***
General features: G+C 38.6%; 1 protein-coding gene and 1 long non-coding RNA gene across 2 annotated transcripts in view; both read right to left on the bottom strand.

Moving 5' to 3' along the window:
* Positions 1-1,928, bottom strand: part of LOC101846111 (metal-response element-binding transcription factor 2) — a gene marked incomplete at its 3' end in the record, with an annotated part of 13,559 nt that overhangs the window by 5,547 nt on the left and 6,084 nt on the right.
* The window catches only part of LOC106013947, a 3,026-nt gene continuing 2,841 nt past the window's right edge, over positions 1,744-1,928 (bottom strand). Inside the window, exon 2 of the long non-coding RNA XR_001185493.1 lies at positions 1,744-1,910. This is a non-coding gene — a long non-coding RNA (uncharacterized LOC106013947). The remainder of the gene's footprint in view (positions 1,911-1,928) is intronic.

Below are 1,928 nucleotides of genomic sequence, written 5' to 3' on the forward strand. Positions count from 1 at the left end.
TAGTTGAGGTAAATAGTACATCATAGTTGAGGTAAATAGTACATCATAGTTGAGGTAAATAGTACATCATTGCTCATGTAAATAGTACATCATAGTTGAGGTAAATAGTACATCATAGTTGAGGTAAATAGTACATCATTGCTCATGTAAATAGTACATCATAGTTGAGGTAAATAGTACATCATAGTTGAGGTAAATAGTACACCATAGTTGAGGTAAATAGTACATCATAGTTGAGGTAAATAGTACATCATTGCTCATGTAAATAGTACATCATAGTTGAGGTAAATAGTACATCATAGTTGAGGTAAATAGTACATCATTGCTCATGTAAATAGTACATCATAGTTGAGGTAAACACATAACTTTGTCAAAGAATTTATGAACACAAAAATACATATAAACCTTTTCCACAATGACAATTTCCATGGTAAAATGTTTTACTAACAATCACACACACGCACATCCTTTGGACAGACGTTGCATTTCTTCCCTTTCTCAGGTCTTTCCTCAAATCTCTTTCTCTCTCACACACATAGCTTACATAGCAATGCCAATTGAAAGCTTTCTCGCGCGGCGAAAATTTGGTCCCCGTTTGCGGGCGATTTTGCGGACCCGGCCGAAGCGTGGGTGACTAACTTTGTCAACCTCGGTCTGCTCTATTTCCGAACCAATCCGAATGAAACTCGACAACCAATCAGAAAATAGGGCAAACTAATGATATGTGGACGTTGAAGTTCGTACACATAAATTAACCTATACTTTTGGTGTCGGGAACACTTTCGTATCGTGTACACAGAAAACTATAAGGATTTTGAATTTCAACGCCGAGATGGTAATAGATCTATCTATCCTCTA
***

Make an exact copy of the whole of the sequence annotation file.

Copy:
General features: G+C 38.6%; 1 protein-coding gene and 1 long non-coding RNA gene across 2 annotated transcripts in view; both read right to left on the bottom strand.

Moving 5' to 3' along the window:
* Positions 1-1,928, bottom strand: part of LOC101846111 (metal-response element-binding transcription factor 2) — a gene marked incomplete at its 3' end in the record, with an annotated part of 13,559 nt that overhangs the window by 5,547 nt on the left and 6,084 nt on the right.
* The window catches only part of LOC106013947, a 3,026-nt gene continuing 2,841 nt past the window's right edge, over positions 1,744-1,928 (bottom strand). Inside the window, exon 2 of the long non-coding RNA XR_001185493.1 lies at positions 1,744-1,910. This is a non-coding gene — a long non-coding RNA (uncharacterized LOC106013947). The remainder of the gene's footprint in view (positions 1,911-1,928) is intronic.

Below are 1,928 nucleotides of genomic sequence, written 5' to 3' on the forward strand. Positions count from 1 at the left end.
TAGTTGAGGTAAATAGTACATCATAGTTGAGGTAAATAGTACATCATAGTTGAGGTAAATAGTACATCATTGCTCATGTAAATAGTACATCATAGTTGAGGTAAATAGTACATCATAGTTGAGGTAAATAGTACATCATTGCTCATGTAAATAGTACATCATAGTTGAGGTAAATAGTACATCATAGTTGAGGTAAATAGTACACCATAGTTGAGGTAAATAGTACATCATAGTTGAGGTAAATAGTACATCATTGCTCATGTAAATAGTACATCATAGTTGAGGTAAATAGTACATCATAGTTGAGGTAAATAGTACATCATTGCTCATGTAAATAGTACATCATAGTTGAGGTAAACACATAACTTTGTCAAAGAATTTATGAACACAAAAATACATATAAACCTTTTCCACAATGACAATTTCCATGGTAAAATGTTTTACTAACAATCACACACACGCACATCCTTTGGACAGACGTTGCATTTCTTCCCTTTCTCAGGTCTTTCCTCAAATCTCTTTCTCTCTCACACACATAGCTTACATAGCAATGCCAATTGAAAGCTTTCTCGCGCGGCGAAAATTTGGTCCCCGTTTGCGGGCGATTTTGCGGACCCGGCCGAAGCGTGGGTGACTAACTTTGTCAACCTCGGTCTGCTCTATTTCCGAACCAATCCGAATGAAACTCGACAACCAATCAGAAAATAGGGCAAACTAATGATATGTGGACGTTGAAGTTCGTACACATAAATTAACCTATACTTTTGGTGTCGGGAACACTTTCGTATCGTGTACACAGAAAACTATAAGGATTTTGAATTTCAACGCCGAGATGGTAATAGATCTATCTATCCTCTA